Did you talk with other parents to get another perspective on that dynamic?
No…I think of films as like a little surprise box. I talked to my husband about it. I wouldn’t have known how to present the Travises to other parents because I think they’d go, “What? The oldest son commits suicide and they then realize they’re doing something wrong?” If you couldn’t read the script and [realize] how compassionately the script approaches all these people and their spiraling out of control [lives], it would be very hard to find a map through it. I’m always very leery of mentioning what I’m doing to other people because I feel like part of the power comes from the secrecy, in a way, of this world.
At this point in your long career, do you make suggestions when you’re doing a film being made by people with far less experience than you?
Actually, I did open my big mouth on this film a couple of times because when you have no money and have no time people want to hurry you, hurry the lighting, hurry some of the other aspects of filmmaking. So, in the beginning, the one thing I did do was had a little chat with the A.D., who was always screaming at us. It just wasn’t working. People weren’t being lit and everyone was really tense. You may not have much money, but you don’t have to to make a good film. So I just wanted to say, having been on lots of high-pressure pictures, this was not going to solve the problem. It was going to make it harder for us to do what we needed to do. And I got that message through. In the old days I don’t think I would have had the confidence to speak out like that.
You’re New York-based and have had an amazing career but some New York actors say they had to move out to LA to pursue film careers.
I really haven’t heard that but it’s worth it to be here. There are as many filmmakers in New York as there are in LA. I think the actors are here, too, especially the younger ones, because they are still trying to do theater. The only thing that’s not here are the studios, and that’s sometimes an advantage; the fact that we’re not in an industry town [is great]. You’re surrounded by so many people who think that what they’re doing is the most important thing, and it has nothing to do with the industry. That helps you keep your perspective. Even if you don’t have a job you can go out and see great theater, go out and hear great music. You can nourish yourself with the arts while you wait for the right job to come. My role models were Jessica Tandy and Hume Cronyn, who lived out west for a while when he was writing [but essentially were in New York]. But I always trusted that you could have a good career here. If it was an expensive movie they’d have the money to come and interview you here and there are a lot of independent films that are made here.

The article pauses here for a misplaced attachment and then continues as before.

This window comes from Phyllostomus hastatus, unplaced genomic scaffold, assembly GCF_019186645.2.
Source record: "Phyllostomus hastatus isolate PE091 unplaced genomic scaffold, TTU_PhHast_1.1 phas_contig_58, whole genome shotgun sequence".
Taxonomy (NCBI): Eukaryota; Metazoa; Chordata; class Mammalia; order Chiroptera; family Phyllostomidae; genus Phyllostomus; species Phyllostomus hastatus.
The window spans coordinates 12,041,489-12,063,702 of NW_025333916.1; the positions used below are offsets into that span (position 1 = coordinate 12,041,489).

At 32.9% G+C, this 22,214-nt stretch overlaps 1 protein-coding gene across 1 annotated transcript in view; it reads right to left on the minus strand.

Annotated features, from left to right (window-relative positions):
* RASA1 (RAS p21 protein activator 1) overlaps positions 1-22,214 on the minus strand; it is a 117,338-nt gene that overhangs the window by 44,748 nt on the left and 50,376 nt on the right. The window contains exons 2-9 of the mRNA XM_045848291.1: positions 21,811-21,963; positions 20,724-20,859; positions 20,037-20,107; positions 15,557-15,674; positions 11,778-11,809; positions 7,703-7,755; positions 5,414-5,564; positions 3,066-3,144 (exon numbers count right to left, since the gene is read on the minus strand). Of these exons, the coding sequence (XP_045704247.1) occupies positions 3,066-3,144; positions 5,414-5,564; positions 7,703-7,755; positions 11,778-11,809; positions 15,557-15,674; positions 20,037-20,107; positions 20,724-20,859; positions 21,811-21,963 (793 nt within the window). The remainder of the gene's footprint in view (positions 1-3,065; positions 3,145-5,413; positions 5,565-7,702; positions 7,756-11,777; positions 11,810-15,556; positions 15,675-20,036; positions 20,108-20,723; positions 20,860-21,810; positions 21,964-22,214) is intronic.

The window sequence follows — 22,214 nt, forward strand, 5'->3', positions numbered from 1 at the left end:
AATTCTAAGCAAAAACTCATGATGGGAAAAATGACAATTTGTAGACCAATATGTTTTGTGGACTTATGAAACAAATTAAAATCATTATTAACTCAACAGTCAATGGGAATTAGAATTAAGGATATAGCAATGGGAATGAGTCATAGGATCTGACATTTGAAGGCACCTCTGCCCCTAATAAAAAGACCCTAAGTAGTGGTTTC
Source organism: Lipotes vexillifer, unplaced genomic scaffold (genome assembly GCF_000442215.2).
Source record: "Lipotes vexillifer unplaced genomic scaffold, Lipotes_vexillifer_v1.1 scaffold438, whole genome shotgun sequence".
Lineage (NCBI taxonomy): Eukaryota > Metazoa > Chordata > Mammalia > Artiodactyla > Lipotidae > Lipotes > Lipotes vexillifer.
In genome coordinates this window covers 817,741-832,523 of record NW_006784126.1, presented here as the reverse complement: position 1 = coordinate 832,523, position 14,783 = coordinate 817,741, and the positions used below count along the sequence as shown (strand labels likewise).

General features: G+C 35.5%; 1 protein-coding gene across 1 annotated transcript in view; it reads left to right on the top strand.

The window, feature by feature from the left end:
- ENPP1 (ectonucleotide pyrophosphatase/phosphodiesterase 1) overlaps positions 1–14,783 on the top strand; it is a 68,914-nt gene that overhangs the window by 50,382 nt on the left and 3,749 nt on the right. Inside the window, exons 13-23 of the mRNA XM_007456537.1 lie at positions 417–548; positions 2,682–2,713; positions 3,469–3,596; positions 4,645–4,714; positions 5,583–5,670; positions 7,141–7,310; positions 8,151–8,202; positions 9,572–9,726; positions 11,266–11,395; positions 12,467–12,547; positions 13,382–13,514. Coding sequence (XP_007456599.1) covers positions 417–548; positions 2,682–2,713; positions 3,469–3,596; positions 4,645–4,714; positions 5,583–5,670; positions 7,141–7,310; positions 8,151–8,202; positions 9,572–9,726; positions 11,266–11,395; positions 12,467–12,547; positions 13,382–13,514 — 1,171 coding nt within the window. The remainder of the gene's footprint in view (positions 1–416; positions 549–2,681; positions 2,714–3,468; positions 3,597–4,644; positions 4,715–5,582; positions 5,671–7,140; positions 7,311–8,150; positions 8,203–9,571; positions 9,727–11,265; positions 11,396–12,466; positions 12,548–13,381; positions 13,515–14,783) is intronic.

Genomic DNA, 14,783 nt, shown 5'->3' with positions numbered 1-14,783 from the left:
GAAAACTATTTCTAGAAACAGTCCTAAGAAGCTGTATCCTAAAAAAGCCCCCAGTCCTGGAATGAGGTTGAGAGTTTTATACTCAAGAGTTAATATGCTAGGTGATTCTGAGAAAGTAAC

What films have you liked lately?
Oh my God! Well, the films I enjoyed this year were Hotel Rwanda, Kinsey, Collateral and I liked Sideways. I thought there were some really interesting films.
What films influenced you to go into acting or influenced in your work?
When I was an adult I fell in love with Ernst Lubitsch, and I loved all of his films unreservedly. They’re fantastic and I could watch them all again and again. I love it when comedy and drama are presented together, and all the values of each, and no one does it better than Lubitsch, though I think Mike Nichols is pretty awesome as well. I personally love Ninotchka. I love Melvyn Douglas and Greta Garbo together, and I love those actors who were in all of Lubitsch’s films, those guys who played the Russians. They’re so ridiculous.
And are there films that changed your life?
That’s interesting. The next film I’m doing is a film with Alan Rickman called Snowflake in which I play a woman on autism spectrum. I’ve spent the last nine months spending time with people on the spectrum. We’re all on the spectrum. It just may be more obvious in certain people. Its things like that that you end up discovering when you’re researching a film. You don’t really know when you start how it’s going to impact on you, but it’s really profound.
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Copyright ©2005 PopEntertainment.com. All rights reserved. Posted: April 6, 2005.